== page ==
How wonderful it is to chance on an excellent resource! And this I did on community building in the classroom. I am cognizant of the Community of Inquiry (cite) model that is used to design blended learning. Here are the seven principles behind the model (Garrison, 2017, p. 112):

1) Plan for the creation of open communication and trust
2) Plan for critical reflection and discourse
3) Establish community and cohesion
4) Establish inquiry dynamics (purposeful inquiry)
5) Sustain respect and responsibility
6) Sustain inquiry that moves to resolution
7) Ensure assessment is congruent with intended processes and outcomes

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Introducing the Resource: Columbia Centre for Teaching and Learning (n.d.). Building community in the classroom. . I enjoy the practicality of the article as they incorporate the principles into community building strategies, specifically:

1. Social icebreakers

2. Metacognitive activities

3. Content-based activities

The authors discuss how community building is vital to active student engagement. They cite research on how students experience a sense of belonging to their academic community and the interdependence of members. Importantly, through finding emotional, social, and cognitive support, they find the ability to engage in dialogue and reflection within the academic group and take ownership of their learning (Baker, 2010; Berry, 2019; Brown, 2001; Bush et al. 2010; Cowan, 2012; Lohr & Haley, 2018; Sadera et al., 2009, as cited in Columbia Centre of Teaching and Learning, n.d.).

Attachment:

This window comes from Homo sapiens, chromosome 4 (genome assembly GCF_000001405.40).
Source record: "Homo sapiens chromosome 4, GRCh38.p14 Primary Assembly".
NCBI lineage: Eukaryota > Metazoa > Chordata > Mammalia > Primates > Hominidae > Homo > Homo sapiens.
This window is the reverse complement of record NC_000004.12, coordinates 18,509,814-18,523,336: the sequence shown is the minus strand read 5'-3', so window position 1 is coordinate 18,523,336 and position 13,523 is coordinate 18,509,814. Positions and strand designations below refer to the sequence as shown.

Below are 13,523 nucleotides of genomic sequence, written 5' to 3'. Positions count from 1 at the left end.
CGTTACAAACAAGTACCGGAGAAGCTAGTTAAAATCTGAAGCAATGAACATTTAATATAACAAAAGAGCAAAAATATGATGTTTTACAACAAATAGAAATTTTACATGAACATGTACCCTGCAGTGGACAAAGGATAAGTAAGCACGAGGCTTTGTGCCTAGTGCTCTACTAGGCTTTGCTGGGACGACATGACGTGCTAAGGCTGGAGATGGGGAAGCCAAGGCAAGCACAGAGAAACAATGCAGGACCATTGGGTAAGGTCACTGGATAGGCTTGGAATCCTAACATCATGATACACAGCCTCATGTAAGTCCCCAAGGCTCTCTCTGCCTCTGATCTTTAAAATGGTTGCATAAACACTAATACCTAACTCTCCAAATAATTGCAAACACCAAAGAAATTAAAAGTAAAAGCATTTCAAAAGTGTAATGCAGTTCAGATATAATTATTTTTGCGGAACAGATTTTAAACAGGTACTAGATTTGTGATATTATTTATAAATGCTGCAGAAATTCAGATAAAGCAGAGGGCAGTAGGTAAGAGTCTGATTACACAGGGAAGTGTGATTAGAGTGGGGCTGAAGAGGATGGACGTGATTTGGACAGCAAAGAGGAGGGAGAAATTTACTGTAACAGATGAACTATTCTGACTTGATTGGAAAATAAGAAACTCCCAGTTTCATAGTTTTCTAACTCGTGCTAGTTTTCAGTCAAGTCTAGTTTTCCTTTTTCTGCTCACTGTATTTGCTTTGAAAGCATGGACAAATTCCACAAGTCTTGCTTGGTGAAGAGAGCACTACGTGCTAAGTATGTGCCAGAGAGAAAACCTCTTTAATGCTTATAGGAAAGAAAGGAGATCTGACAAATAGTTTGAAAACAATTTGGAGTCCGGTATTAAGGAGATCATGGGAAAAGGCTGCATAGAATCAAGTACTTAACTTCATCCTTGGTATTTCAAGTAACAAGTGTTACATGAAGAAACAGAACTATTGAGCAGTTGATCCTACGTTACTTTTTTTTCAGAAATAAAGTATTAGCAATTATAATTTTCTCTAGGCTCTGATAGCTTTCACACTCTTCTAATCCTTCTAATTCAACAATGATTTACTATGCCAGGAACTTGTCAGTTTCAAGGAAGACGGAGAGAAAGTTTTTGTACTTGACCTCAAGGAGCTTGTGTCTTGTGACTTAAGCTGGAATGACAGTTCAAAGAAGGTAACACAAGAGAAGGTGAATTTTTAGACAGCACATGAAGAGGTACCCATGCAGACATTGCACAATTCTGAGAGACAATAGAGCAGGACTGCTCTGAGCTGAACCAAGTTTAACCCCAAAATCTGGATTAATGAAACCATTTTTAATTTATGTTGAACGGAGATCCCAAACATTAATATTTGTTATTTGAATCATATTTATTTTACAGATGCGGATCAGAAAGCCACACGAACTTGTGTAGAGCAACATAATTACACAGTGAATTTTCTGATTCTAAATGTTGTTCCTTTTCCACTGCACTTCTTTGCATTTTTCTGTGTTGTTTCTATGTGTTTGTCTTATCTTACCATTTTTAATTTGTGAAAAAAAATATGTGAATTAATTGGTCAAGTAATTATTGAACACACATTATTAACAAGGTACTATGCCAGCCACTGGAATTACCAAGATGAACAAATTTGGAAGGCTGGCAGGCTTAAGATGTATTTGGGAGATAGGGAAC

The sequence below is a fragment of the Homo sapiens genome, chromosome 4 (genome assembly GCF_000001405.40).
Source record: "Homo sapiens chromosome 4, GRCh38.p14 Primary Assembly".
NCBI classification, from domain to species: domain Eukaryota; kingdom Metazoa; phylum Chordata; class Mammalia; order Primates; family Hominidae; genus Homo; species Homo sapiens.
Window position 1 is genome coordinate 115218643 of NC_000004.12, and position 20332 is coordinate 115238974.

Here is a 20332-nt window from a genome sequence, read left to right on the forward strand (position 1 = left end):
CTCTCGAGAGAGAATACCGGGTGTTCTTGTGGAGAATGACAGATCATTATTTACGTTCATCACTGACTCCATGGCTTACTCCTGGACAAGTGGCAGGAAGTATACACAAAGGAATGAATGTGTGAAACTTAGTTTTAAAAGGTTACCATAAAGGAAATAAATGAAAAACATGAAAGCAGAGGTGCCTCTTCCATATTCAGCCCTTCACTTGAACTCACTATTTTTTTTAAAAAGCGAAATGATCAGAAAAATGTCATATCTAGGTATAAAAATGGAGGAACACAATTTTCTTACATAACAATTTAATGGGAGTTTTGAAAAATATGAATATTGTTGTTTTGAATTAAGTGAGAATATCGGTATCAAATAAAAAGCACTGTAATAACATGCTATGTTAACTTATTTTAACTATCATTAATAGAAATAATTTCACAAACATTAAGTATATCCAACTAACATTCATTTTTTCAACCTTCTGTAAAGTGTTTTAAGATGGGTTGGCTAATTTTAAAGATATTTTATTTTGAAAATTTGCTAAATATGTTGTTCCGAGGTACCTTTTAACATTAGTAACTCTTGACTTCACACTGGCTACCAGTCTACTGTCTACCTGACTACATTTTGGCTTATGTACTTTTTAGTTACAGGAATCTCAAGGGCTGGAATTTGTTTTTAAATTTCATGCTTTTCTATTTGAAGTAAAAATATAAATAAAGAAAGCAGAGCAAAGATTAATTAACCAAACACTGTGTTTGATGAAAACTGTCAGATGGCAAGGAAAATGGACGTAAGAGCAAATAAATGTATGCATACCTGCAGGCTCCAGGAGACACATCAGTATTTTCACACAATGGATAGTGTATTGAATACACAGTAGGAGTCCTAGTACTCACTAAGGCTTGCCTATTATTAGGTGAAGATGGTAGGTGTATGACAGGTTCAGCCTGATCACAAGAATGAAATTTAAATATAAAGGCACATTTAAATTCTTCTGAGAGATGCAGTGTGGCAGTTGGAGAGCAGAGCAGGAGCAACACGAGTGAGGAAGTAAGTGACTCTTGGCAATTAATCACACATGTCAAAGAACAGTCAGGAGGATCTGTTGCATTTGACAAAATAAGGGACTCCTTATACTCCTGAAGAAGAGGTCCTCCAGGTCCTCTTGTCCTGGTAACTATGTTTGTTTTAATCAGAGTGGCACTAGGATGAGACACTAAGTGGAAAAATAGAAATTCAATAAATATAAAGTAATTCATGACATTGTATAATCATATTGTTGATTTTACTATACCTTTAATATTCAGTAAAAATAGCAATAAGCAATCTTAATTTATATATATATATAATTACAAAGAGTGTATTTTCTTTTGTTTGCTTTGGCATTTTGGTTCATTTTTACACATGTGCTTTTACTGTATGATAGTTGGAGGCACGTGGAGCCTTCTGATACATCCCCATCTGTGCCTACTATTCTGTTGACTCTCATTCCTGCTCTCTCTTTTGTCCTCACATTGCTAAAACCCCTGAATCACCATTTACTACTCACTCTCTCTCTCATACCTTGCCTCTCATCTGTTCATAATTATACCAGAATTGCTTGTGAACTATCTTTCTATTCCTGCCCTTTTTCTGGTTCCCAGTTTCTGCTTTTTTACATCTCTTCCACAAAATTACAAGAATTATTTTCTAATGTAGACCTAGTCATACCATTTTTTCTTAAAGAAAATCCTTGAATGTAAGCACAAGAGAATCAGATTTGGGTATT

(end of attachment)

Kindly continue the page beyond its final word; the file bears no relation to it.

I like the classification into the three categories because they highlight key considerations. That community building is not just social – they encompass content-based and metacognitive activities, key aspects of setting the climate, selecting discourse, and selecting content. There are always overlaps. Here are some highlights from the article.

Social icebreakers – to design and facilitate rapport and to foster a safe environment. To relieve inhibition and tension amongst students. These activities not only help students acclimate to each other but also to the technological tools and platforms used in the class. Social icebreakers are usually used at the beginning of the course. They can also be planned strategically throughout the course depending on how students are working with each other. Examples include:

a. Interviewing each other: use conversation starters like what is your name? What is your major? Why are you taking this class? I would imagine this can also be done in a “speed-dating” format as a whole class or as subgroups.

b. Connections. Have students share what they have in common in groups of 4-6 and report back to the class.

c. Soundtrack of your life. Students can share soundtracks that resonate with their past, present, and future. This is a very creative way where students get to know each other’s music preferences even as they engage in explaining choices.

d. Sharing where they are from using icons on a map possibly on a Padlet.